Her own scholarly output—including eight journal articles and two book chapters—is rooted in rigorous research around global Internet governance and health communications. Her dissertation probed the role of NGOs and civil society in international regulation of the Internet. As a graduate student, she’d closely studied how hospital drama storylines on organ donations influence real-world organ donors.

But Lauren has little time for research now, teaching five classes a semester. And that’s fine. “I find it stimulating and rewarding working with our students and serving on different committees,“ says the popular instructor, who was nominated two years in a row (2022 and 2023) for SMC’s Faculty Excellence Awards. She pours all her intellectual curiosity and creative energy into teaching differently—and better.


Lauren is a 2023-24 community college faculty fellow in the Stanford Education Partnership for Internationalizing Curriculum (EPIC) program. The fellowship brings together a multidisciplinary cohort of 10 professors whose self-designed projects aim to internationalize the core curriculum at community colleges. The program begins with three days of intensive summer workshops held in Palo Alto. Fellows then returned to their classrooms, continuing to meet online in monthly real-time seminars as they implement new content and strategies. Stanford’s EPIC fellowship culminates in a May symposium, where Lauren and her peers will present the fruits of their labor.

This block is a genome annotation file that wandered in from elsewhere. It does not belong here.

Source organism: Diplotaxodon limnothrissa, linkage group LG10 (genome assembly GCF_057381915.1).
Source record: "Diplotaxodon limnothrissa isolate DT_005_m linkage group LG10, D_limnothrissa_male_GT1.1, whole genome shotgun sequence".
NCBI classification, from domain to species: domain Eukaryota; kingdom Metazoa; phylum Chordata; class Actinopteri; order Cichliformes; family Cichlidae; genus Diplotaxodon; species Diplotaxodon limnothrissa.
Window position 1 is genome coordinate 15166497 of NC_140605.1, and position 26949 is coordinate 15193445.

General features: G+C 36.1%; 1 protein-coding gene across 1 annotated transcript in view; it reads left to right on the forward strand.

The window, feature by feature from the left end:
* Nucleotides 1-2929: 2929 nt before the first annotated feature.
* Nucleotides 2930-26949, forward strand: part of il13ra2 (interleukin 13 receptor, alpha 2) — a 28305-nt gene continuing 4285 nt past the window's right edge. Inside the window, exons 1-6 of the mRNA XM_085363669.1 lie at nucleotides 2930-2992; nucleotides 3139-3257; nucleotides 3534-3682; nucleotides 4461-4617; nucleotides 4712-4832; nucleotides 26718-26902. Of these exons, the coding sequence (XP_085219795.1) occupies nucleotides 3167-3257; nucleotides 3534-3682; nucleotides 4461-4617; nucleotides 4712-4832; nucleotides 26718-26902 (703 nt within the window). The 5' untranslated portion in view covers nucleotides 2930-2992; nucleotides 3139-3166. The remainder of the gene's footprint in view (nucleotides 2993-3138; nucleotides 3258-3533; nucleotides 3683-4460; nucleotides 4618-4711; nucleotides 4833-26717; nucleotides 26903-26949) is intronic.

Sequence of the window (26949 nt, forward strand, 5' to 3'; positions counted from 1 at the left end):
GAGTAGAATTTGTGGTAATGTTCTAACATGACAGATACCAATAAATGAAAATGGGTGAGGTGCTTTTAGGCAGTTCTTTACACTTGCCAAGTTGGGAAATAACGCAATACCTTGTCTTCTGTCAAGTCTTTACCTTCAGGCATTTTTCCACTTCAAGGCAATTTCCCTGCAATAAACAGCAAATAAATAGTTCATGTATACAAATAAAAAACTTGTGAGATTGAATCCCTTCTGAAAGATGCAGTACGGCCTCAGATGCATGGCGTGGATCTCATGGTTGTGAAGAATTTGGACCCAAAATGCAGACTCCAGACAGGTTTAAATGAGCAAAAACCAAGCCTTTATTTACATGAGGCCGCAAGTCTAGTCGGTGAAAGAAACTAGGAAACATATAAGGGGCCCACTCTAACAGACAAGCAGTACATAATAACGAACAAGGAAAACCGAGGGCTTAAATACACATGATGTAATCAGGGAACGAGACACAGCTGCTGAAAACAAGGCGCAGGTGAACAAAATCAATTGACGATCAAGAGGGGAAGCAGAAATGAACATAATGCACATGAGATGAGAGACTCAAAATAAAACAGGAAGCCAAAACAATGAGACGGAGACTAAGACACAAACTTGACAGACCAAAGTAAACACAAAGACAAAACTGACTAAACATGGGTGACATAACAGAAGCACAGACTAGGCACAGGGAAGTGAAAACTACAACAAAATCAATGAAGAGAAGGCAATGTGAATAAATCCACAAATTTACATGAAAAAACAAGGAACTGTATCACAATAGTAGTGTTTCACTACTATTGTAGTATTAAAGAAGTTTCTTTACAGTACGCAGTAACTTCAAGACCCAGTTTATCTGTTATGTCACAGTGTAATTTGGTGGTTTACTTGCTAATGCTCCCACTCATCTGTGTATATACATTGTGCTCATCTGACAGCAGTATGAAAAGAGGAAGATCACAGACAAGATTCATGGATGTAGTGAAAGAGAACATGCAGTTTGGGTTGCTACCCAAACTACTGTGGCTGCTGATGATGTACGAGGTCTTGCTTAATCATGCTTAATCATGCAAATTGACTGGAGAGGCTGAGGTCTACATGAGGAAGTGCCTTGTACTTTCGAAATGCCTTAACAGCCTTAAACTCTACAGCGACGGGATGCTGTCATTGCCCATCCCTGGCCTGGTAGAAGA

Lauren has made great headway with her global media (Media 3/Global 3) course, which in theory focuses on media systems worldwide, but in practice had paid little attention to the developing world. Over the past year, she has created new modules that “de-Westernize” the class. There’s now a unit on Bhutan, where television was only introduced in 1999. It’s a perfect case study on the consequences, both positive and negative, of mass media descending on a traditional culture, Lauren says. Another unit on reality TV seen through the lens of song competition shows in China and Afghanistan, where such popular entertainment is embedded with deep political meaning. To Chinese viewers, voting for one’s favorite artist is a tantalizing taste of direct democracy, and singing, forbidden under the Taliban, is a form of dissent. Yet another unit tracks the role of Facebook and social media in the Arab Spring uprisings, and Lauren is now developing one around K-pop.